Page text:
Sunday, March 16, 2008

Do yourself (and your grandchildren) a favor...

Write down what you are thinking and feeling over the next few days. Seriously.

Astonishing things are happening in America, and it will help to have some notes.
JPMorgan Chase said Sunday it will acquire rival Bear Stearns in a deal valued at $236.2 million -- or $2 a share -- a stunning collapse for one of the world's largest and most venerable investment banks.

The last-minute buyout was aimed at averting a Bear Stearns bankruptcy and a spreading crisis of confidence in the global financial system.

The Federal Reserve and the U.S. government swiftly approved the all-stock deal, showing the urgency of completing the deal before world markets opened.

Bear Stearns shares close Friday at $30 a share. At their peak, the shares traded at $159.36.

The Fed will provide special financing to JPMorgan Chase for the deal, JPMorgan Chase said. The central bank has agreed to fund up to $30 billion of Bear Stearns' less liquid assets. Risky bets on securities tied to subprime mortgages -- loans given to customers with poor credit history -- crippled Bear Stearns, the nations' fifth-largest investment bank.

At almost the same time as the deal for control of Bear Stearns was announced, the Federal Reserve said it approved a cut in its lending rate to banks to 3.25 percent from 3.50 percent and created another lending facility for big investment banks. The central bank's official meeting is on Tuesday. Before the emergency move to lower the discount rate, which is the rate at which banks lend each other money, the Fed was widely expected to again cut its headline rate by as much as a full point to 2 percent. [More]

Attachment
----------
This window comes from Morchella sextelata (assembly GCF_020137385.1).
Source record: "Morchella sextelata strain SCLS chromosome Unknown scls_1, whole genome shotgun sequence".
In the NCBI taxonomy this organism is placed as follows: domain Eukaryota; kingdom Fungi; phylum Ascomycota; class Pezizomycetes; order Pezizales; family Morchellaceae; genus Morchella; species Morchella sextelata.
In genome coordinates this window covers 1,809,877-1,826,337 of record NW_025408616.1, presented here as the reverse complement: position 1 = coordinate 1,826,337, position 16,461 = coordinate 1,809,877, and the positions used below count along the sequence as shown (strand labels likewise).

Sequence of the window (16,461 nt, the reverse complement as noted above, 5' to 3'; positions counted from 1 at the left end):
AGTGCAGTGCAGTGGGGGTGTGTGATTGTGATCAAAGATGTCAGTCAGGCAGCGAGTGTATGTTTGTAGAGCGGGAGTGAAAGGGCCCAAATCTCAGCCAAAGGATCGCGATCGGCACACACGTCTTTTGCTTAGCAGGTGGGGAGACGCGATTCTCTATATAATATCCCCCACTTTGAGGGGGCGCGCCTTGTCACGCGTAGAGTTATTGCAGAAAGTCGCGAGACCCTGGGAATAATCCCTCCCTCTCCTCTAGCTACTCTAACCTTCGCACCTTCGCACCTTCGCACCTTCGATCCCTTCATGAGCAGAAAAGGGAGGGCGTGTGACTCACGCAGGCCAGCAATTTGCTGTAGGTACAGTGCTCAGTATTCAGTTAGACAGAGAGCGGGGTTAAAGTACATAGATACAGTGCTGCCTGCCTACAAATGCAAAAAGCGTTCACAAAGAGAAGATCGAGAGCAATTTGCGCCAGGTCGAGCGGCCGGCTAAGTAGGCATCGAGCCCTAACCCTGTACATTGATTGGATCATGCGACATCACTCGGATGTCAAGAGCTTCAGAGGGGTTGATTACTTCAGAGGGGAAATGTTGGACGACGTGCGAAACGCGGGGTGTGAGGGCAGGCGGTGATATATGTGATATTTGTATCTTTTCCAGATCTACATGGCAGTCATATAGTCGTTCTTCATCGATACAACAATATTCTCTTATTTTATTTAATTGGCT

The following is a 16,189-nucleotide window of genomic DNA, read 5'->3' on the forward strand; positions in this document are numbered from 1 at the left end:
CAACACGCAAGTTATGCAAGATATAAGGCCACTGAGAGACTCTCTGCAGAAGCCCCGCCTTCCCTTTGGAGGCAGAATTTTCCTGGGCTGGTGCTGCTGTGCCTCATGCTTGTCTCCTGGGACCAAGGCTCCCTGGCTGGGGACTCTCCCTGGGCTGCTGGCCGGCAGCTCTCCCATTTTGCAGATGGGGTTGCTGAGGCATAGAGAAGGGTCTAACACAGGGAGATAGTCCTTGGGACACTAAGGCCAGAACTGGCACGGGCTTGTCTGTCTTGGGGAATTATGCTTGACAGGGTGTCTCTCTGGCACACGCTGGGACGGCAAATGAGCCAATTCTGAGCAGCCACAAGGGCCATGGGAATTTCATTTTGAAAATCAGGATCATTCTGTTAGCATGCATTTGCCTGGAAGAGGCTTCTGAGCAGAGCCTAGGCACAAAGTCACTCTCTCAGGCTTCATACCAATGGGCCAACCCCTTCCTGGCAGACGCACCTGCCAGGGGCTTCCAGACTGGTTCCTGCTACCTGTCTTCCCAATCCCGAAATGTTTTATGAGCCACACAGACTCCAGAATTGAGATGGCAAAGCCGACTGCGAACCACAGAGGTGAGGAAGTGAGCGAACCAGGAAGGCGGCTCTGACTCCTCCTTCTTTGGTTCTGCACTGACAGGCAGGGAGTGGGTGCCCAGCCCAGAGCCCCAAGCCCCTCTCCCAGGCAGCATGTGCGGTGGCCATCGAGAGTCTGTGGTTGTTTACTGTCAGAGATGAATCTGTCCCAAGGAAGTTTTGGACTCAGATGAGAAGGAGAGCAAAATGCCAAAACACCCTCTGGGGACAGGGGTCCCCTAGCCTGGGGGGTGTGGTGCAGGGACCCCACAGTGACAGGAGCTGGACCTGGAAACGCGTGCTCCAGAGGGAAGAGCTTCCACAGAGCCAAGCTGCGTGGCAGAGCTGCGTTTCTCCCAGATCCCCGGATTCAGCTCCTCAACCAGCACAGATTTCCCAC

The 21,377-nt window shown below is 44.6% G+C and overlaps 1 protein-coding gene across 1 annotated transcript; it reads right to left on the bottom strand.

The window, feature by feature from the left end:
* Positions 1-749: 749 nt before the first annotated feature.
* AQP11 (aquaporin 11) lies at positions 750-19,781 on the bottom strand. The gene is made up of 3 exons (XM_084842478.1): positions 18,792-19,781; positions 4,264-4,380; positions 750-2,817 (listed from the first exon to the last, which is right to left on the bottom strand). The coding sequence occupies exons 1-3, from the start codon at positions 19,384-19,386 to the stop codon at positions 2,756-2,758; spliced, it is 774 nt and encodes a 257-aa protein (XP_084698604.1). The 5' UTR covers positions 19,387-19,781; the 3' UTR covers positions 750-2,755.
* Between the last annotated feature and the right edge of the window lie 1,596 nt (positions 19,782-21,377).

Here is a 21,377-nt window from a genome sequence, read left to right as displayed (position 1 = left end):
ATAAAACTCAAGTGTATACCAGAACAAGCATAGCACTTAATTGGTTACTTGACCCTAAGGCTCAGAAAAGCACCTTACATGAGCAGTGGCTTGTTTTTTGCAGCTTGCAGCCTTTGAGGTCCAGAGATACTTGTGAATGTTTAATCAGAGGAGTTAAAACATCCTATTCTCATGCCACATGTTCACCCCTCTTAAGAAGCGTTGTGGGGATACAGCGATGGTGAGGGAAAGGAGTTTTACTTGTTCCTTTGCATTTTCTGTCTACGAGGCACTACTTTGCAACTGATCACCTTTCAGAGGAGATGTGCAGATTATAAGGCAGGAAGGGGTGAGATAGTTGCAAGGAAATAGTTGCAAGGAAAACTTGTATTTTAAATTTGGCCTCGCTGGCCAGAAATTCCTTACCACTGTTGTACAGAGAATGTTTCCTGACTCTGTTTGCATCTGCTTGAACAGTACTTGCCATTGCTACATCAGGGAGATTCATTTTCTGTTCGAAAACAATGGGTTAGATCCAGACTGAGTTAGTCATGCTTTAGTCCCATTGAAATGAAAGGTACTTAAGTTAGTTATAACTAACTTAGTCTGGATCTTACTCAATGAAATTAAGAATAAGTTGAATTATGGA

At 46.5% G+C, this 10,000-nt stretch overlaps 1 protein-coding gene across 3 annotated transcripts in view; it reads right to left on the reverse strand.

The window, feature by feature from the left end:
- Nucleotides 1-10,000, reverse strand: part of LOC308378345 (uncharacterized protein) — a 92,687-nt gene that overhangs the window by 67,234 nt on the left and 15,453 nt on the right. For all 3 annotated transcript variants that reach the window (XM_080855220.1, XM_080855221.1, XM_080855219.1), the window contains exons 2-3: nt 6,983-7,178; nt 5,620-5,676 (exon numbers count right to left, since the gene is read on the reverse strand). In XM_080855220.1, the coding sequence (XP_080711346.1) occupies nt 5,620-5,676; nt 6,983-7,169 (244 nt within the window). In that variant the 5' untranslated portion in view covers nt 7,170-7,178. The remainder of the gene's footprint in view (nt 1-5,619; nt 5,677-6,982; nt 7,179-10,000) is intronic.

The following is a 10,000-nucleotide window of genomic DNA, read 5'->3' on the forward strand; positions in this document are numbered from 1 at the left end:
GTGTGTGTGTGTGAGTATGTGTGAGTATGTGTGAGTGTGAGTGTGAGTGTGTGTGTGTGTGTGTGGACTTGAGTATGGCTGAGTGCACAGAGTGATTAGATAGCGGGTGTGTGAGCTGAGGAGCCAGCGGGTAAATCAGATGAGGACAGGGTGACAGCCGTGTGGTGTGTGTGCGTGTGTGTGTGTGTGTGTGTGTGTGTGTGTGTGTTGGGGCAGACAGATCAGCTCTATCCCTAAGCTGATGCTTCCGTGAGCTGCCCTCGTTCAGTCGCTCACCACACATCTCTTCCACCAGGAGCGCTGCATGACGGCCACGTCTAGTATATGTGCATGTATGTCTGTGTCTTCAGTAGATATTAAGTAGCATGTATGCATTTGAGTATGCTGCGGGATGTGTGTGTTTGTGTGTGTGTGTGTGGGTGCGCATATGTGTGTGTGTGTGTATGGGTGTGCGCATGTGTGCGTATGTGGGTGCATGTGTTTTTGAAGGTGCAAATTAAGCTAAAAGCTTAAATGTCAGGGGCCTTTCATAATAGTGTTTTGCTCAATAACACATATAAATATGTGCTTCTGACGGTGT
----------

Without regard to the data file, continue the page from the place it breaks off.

This is different from the dot-com bubble, I think. And because this problem is based on housing, it touches far more lives than tech stocks.

Great moments in history doesn't often look like epics at the time. They just look weird. And by the time you realize something BIG has happened, it's over.

Heads up, pilgrims.


Anonymous said...

Scared the crap out of me on Friday - I think this scares me even more! A multi billion $ co going down in a mater of minutes now being sold under the cover of darkness. Does this mean I should sell my corn (if I can find a buyer) or hold on to it?


John Phipps said...


I don't have a clue. As of this writing, e-CBOT doesn't seem worried. My own poorly informed guess is stuff will be worth more, money will be worth less in the near future.

Now if you are still sitting on three crops, fer cryin' out loud sell something!

Otherwise, decide what enough looks like.